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When I wrote this post three days ago, I had been feeling pretty sad. I missed connections, I was once again shocked by how people in this world can behave towards one another, and baffled as always by the lack of empathy shown by the leader of my adopted country and his enablers. So I wrote:

“A word, or token of consolation amidst all the suffering. Don’t we all need that this year, this month, this week? I do. Maybe Bach did too during this week in October 1724.”

This is still true of course, but over the past two days my spirits were lifted in such a way that it felt strange to just post my somewhat somber message from Thursday. So now I’m typing again on a Sunday when I really wanted to be done writing before the weekend 🙂

Over the past two days I was inspired by creativity in my family, in my neighborhood, and in photos I saw posted by friends in other parts of the San Francisco Bay Area and the United States. It has to do with how many of us found new ways of celebrating Halloween. From contraptions for sliding candy down a rain gutter, outdoor movie screenings, extensive decorations in front yards and on front windows (so people just going for a walk would have something to look at), individually wrapped goody bags clipped to a laundry line, to treasure hunts for small groups, it was all there. And because of the email and text conversations with the neighbors beforehand, our family needing to work as a team for part of the day to execute our own plans, and my husband and I sitting by the fire pit in our front yard in the evening (to make sure our goody bags wouldn’t get swiped and to see some costumes), I think I felt a deeper connection to my community here than I have at some other times on this holiday.*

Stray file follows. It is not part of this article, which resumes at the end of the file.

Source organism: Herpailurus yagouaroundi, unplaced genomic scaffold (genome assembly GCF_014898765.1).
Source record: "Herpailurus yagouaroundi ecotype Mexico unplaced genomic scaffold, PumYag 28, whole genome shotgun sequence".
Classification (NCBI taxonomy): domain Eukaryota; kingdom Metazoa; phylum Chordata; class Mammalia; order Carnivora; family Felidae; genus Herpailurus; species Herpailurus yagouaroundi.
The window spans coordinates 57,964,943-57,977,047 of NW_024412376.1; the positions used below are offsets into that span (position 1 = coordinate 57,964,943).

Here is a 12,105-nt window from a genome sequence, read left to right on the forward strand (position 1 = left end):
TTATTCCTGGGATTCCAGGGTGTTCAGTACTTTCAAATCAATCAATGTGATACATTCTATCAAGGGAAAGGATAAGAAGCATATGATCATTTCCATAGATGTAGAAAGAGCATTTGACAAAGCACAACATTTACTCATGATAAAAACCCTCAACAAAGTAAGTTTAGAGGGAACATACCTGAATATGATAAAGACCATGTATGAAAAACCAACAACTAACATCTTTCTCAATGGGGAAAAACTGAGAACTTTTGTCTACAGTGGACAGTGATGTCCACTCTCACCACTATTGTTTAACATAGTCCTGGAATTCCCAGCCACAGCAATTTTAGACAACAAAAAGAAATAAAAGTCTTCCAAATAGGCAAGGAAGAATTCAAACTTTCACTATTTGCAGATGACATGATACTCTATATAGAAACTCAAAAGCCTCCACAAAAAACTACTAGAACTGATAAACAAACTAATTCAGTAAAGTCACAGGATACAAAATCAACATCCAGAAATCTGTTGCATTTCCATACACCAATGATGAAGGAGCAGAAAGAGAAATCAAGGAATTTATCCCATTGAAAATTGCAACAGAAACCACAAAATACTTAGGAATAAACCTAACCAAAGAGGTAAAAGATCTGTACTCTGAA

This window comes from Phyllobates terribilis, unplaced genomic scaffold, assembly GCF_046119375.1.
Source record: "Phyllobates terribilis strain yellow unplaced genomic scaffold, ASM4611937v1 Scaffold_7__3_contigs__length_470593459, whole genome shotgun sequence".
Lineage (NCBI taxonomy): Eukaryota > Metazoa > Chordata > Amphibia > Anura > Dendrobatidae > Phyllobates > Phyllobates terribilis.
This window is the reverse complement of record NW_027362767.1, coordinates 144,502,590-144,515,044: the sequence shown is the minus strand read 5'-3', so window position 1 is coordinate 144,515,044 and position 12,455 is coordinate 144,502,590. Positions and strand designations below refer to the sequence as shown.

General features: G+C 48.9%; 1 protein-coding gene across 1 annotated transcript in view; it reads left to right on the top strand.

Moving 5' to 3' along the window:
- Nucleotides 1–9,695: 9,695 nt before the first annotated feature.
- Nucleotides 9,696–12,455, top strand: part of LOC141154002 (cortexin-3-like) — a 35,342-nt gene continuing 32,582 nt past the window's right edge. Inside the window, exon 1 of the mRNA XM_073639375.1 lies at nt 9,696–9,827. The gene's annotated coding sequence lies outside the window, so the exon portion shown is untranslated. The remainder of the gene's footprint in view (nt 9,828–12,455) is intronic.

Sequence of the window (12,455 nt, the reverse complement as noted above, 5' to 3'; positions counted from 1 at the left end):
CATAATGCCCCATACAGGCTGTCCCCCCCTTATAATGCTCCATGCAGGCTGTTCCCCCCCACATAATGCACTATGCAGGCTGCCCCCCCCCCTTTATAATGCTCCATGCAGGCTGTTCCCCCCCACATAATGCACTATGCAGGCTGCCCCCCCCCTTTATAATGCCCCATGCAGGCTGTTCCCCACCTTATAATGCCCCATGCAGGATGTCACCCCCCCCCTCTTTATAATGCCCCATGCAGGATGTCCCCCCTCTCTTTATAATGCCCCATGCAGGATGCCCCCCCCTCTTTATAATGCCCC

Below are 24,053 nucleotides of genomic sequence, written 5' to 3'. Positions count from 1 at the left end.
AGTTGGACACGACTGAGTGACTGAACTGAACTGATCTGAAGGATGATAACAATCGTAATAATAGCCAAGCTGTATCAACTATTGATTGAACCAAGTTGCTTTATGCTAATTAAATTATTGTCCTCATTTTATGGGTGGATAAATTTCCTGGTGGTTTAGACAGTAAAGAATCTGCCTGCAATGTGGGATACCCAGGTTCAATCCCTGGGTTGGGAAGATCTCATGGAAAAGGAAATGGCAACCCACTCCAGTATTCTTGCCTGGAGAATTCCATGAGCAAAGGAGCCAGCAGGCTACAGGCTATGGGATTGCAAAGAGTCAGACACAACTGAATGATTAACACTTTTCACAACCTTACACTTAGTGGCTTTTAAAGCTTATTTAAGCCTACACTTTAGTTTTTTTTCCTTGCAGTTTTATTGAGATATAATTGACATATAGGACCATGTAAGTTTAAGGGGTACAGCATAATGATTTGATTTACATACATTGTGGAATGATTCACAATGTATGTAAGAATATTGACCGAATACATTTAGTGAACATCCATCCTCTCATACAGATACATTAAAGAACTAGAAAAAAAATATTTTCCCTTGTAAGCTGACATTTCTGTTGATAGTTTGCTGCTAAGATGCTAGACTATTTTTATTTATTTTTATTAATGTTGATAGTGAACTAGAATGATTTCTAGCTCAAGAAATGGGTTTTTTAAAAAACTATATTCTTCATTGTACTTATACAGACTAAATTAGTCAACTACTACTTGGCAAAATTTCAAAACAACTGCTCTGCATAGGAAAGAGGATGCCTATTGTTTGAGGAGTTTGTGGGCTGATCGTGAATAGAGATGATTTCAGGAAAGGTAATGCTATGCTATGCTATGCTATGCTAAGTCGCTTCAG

Back to Bach: my favorite cantata for this 21st Sunday after Trinity is Cantata 38 Aus tiefer Not schrei ich zu Dir (Out of the depths I cry to Thee). In my post from 2017 I recommended Herreweghe’s recording, and I still prefer that one for Peter Kooij’s singing of the bass part in the penultimate movement. But for all the other movements, I’m quite taken by the interpretation of the J.S. Bach Foundation. Find it here on YouTube. Soloists are: Guro Hjemli, soprano; Ruth Sandhoff, alto; and Johannes Kaleschke, tenor.

Please find the German text with English translations here, and the score here.

It is the tenor aria that brings the consolation, in text as well as in music. On this recording this exquisite piece of chamber music is beautifully performed by Johannes Kaleschke, tenor, and Meike GĂĽldenhaupt and Gilles Vanssons, oboes.

To read more about this cantata in the context of Bach’s reverence for Martin Luther (just as this year, in 1724 Reformation Day, October 31, almost coincided with the 21st Sunday after Trinity), and understand why there are four trombones standing amidst the choir, find my blog post from 2017 here. In that post, I compare the opening chorus of this cantata with the one from Cantata 2, which is for a different Sunday, but also celebrates a chorale by Luther. Since 2017, the J.S. Bach Foundation has released a very compelling video registration of that cantata as well. Find my listening guide for that specific recording here.

Wieneke Gorter, November 1, 2020.

*Last year I wasn’t even in California on Halloween, but attending concerts in the Netherlands. Read about that here and here.